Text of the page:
Lisa Retief, founder and lead developer at Sadalbari

By   |  January 14, 2005

Lisa Retief is owner and lead developer at South African open source software company Sadalbari. Founded in 2001, Sadalbari\’s core products, Zinf, a product-driven case handling framework and eWage, a human resource system, are both in the open source domain. Gavin Dudley spoke to her to find out how things are going and how her clients take to the open source philosophy.

Tectonic: What do you think are the biggest challenges facing OSS software developers in Africa today?

Lisa Retief: Infrastructure and access to computers seems to be the main problem with many African programmers. Many of these people are using equipment at public access points such as schools and universities.

Another big problem is the access to the Internet, especially because so much OSS development activity takes place online and relies on the Net for collaboration. Of course, bandwidth is cheaper and better in some African countries than in South Africa!

Despite this I have found that some of the most successful OSS development comes from people using modems and diskettes.

Africa\’s multitude of languages is also a barrier because much discussion and collaboration takes place in English and other non-African languages.

This is less of a problem when it comes to actual programming code, of course. I am collaborating with Norwegian and Indian programmers where the common language spoken is Java code.

T: Where did Sadalbari come from?

LR: I was working as a programmer at some large corporate companies, but I had an idea to use Java together with OSS and wanted to create a software shop to service this niche market.

I started Sadalbari with no startup capital at all, but I have traded on my reputation for quality work to get this far. A lot of people in the industry have said good things about me and my work, and so I got good referrals at the outset.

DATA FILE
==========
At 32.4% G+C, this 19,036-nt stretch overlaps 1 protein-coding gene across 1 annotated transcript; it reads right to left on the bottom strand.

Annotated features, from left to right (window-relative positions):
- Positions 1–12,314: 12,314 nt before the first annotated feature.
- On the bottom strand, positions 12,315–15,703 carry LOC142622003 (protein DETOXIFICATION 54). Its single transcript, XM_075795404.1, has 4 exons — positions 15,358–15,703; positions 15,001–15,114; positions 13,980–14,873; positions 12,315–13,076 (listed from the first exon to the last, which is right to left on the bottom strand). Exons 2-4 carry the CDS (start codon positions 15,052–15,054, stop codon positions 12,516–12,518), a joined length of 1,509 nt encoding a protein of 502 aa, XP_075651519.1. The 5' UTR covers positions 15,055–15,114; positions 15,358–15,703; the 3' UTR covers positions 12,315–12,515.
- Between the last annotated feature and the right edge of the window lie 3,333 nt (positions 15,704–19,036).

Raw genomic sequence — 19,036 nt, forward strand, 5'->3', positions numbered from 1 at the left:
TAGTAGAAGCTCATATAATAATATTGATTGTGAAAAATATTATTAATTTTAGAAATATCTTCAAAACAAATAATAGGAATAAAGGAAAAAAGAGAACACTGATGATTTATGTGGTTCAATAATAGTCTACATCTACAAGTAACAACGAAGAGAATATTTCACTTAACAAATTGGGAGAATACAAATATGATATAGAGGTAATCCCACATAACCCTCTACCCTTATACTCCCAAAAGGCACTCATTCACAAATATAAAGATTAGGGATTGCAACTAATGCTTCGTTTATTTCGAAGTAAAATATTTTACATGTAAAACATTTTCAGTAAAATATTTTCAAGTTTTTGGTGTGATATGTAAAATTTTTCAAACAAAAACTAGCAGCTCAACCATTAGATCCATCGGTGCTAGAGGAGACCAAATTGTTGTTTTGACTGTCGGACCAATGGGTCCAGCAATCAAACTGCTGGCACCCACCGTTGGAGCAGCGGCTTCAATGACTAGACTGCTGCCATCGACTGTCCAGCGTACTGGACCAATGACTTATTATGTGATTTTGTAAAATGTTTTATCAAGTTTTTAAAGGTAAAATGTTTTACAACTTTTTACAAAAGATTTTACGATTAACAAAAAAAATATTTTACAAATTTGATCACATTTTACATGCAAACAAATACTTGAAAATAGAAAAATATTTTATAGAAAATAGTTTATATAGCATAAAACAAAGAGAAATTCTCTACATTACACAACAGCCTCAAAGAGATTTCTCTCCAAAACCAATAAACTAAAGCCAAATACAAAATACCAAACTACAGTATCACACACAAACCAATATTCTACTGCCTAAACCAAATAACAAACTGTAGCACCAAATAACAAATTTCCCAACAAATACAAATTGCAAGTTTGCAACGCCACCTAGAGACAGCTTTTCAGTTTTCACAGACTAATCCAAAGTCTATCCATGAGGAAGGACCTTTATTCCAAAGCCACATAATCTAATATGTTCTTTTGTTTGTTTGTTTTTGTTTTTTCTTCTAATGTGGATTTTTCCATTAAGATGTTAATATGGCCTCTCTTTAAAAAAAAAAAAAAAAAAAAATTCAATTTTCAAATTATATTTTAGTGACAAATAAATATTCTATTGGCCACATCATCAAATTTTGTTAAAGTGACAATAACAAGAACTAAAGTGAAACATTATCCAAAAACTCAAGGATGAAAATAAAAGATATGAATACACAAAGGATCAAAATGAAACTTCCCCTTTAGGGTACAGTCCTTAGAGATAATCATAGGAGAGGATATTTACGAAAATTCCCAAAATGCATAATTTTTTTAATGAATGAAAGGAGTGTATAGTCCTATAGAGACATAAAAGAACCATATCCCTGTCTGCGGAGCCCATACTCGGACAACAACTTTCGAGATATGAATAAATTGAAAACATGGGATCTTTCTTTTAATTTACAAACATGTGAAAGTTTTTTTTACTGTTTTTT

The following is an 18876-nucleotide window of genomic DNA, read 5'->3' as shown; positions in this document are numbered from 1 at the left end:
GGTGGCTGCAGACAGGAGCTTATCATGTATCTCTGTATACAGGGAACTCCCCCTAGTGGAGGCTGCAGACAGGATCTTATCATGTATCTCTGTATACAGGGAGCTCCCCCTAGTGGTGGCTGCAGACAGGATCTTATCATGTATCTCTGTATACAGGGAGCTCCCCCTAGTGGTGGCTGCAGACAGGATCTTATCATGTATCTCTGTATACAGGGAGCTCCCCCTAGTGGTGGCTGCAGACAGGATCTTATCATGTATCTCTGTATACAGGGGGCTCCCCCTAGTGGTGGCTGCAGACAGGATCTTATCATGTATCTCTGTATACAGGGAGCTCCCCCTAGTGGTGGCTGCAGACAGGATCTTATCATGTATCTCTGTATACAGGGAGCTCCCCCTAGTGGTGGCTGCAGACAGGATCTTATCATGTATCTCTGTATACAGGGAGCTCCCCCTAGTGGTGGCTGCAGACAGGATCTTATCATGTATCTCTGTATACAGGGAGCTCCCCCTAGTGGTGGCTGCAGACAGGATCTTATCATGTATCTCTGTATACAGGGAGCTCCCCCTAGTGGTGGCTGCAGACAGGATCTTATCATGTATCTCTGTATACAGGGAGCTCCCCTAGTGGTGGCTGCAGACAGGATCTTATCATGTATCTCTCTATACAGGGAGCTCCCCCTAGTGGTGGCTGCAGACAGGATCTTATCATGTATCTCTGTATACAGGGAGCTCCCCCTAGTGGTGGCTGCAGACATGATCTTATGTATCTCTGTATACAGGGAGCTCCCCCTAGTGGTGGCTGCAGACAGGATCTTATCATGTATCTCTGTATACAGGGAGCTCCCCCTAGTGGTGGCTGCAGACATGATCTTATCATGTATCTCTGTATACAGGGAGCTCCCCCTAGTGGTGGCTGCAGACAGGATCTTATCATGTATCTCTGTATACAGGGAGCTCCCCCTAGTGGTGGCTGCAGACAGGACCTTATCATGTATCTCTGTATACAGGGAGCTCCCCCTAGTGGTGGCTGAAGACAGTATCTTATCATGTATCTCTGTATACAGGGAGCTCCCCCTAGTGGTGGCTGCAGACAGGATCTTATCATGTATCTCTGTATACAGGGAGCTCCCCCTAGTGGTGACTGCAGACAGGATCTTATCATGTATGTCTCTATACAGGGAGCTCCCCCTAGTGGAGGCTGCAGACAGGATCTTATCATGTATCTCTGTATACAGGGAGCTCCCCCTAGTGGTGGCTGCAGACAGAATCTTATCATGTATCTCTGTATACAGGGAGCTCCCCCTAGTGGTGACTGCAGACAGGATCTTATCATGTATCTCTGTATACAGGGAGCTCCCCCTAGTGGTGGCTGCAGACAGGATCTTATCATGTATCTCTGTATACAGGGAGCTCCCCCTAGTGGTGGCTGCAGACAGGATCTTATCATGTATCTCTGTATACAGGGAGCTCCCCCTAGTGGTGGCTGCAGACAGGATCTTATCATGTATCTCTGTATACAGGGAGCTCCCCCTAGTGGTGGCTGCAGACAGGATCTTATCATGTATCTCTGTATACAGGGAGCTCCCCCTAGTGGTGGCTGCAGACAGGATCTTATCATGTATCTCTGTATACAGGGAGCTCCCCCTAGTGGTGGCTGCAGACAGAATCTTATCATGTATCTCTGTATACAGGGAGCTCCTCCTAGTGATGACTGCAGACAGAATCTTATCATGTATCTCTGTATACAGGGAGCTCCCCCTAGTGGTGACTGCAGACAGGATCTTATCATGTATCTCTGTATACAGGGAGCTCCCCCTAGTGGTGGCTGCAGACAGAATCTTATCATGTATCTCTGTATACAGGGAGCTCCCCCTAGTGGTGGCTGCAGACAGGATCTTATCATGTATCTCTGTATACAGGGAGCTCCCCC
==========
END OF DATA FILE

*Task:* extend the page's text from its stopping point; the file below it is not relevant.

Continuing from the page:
Our business strategy is to position ourselves with business and enterprise class software products for CRM and enterprise integration using JBoss and the Internet, itself an OSS platform.

Part of our strategy has always been to invest in good people. We currently have four people in our organisation, and will hire two more people in 2005, but we also have many more people who contribute code with the religious commitment that you often find amongst OSS developers.

Corporates approach us to leave our people on site to do programming, but we specifically don\’t want to do that, although becoming an outsource firm is a constant financial temptation.

At least eight days out of every month I wish I was free of the responsibilities of being a business owner!

T: What products are you bringing to market this year?

LR: The development of Zinf, our case management engine, is ongoing as we add new functionality. It is currently being used as a component for case management systems being implemented in phases by the Namibian Motor Vehicle Accident Fund.

eWage is a human capital management solution: the sort of systems used by most corporate human resource departments to run payrolls, calculate tax, do contact management and monitor leave and absenteeism. It will also offer self-help to employees, such as the printing of IRP5s and so on.

We expect to be offering this product in two forms in the second half of 2005. It can either be installed locally, or run as a pay-per-use web service costing roughly R10 per employee per month.

We have designed it to scale from small businesses up to corporate level, and we are considering making it available free of charge to organisations of less than 10 people.

T: You have made a point of GPL-ing the work you are contracted to do for your clients. How do they respond to sharing their code?

A: Well, the underlying engine for our case management product has been released under a GPL license, but the ownership of all the customised code created for the client, although it is owned by the client, can only be traded under a GPL license.

In many respects this protects the client because they can replace us at any time with new developers because they are not locked in with proprietary coding.

Although clients don\’t always understand the licensing details, they understand \”no lock in\”, and this is attractive to them.

T: And where does that company name come from?

A: Sadalbari is the Arabic name for a particular star. We were looking for something that wasn\’t overused and where the domain name was still available.

The name actually translates to \”good luck of a camel seeking pasture\”. We take this mean that our business has the sustainability of the camel, but that all the lucky breaks count too!

T: Name five favourite pieces of music to work to.

LR: I have hundreds of CDs, but the genre I am listening to right now is insurgent country from bands like Whiskeytown and people like Emmylou Harris, Gram Parsons, Lucinda Williams and Ryan Adams.

T: Don\’t you mean Bryan Adams?

LR: Er, no. Definitely not Bryan Adams.

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